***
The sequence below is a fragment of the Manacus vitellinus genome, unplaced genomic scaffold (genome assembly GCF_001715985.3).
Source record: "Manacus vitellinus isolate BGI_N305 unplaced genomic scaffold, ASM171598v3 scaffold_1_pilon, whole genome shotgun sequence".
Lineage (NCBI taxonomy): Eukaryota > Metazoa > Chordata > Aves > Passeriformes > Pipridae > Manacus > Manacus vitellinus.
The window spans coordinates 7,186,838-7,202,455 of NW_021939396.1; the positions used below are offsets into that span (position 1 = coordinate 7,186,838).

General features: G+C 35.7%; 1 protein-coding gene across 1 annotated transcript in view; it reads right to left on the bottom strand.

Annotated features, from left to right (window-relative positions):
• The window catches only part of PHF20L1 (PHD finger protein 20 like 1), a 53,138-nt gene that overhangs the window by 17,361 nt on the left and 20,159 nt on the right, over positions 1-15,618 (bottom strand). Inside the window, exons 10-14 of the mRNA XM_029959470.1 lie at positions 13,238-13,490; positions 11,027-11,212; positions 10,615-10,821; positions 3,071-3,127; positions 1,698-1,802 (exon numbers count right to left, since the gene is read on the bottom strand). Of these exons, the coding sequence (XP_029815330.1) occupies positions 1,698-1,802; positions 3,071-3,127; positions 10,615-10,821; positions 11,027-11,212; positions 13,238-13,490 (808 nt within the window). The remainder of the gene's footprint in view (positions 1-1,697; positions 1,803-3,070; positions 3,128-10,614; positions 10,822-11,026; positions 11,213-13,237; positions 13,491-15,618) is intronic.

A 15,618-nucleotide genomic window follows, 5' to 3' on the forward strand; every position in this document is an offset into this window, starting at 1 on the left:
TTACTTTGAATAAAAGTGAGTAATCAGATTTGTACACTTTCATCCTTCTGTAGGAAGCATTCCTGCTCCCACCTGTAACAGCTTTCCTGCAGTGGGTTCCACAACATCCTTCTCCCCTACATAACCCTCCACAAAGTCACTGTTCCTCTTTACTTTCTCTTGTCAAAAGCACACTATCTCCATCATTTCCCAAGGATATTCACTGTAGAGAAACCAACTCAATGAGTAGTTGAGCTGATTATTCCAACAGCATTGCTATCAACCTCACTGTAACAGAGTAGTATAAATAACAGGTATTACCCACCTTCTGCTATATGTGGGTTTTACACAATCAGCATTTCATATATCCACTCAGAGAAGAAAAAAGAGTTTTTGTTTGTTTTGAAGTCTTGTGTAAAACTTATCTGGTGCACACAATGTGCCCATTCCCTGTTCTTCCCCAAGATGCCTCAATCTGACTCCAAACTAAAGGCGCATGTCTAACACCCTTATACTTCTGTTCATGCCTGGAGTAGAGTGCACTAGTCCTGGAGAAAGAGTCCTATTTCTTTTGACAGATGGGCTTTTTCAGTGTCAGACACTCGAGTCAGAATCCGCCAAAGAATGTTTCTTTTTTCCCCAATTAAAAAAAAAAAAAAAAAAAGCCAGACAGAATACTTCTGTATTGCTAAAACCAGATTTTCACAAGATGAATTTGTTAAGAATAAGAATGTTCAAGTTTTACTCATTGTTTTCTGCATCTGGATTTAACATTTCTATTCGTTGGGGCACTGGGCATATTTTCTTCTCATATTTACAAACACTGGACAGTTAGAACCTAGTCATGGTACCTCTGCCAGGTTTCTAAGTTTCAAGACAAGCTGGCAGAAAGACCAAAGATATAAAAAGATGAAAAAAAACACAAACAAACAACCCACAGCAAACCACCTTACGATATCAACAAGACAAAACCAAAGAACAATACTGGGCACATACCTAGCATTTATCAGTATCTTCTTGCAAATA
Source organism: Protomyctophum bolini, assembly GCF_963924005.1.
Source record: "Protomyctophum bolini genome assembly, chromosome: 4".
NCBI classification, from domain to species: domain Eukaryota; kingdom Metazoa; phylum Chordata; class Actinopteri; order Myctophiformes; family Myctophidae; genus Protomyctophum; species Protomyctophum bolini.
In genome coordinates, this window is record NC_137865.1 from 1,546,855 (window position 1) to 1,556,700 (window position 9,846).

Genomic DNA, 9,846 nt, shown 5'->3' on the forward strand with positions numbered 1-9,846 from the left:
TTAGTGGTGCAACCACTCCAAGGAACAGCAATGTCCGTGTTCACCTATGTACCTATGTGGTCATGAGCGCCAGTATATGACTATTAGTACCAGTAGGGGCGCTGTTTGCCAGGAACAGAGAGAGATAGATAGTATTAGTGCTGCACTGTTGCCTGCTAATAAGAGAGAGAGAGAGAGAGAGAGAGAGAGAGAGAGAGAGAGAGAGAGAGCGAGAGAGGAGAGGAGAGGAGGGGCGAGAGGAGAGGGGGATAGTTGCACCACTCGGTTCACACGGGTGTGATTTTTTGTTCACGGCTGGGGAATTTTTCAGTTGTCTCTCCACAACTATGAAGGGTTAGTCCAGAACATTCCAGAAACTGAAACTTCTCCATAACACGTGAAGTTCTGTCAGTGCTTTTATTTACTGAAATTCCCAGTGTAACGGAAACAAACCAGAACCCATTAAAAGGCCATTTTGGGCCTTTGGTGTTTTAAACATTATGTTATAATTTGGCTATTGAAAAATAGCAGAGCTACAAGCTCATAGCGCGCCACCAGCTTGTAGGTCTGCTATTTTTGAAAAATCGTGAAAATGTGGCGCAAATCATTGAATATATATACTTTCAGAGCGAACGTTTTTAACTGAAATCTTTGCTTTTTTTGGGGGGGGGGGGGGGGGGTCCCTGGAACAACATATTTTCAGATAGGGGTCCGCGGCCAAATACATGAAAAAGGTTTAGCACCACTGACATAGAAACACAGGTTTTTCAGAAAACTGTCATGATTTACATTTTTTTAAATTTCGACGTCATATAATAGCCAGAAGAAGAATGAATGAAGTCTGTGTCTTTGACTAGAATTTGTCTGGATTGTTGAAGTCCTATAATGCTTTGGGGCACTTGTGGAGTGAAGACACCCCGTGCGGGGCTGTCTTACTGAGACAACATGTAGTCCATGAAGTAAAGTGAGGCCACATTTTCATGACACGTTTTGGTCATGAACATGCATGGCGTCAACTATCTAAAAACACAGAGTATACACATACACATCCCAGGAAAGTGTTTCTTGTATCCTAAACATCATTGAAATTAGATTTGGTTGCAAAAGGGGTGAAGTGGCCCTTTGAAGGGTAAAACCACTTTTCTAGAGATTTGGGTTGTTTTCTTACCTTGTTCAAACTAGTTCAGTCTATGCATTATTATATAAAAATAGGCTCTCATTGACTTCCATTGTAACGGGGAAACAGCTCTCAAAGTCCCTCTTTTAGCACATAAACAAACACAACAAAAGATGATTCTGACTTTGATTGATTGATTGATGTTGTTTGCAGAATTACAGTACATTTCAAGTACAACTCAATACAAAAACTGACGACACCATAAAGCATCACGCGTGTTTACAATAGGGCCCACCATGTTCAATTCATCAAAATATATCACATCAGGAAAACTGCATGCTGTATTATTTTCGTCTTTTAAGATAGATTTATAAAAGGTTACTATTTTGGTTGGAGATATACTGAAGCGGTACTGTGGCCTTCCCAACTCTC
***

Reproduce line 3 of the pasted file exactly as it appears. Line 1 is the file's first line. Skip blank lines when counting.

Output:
Lineage (NCBI taxonomy): Eukaryota > Metazoa > Chordata > Aves > Passeriformes > Pipridae > Manacus > Manacus vitellinus.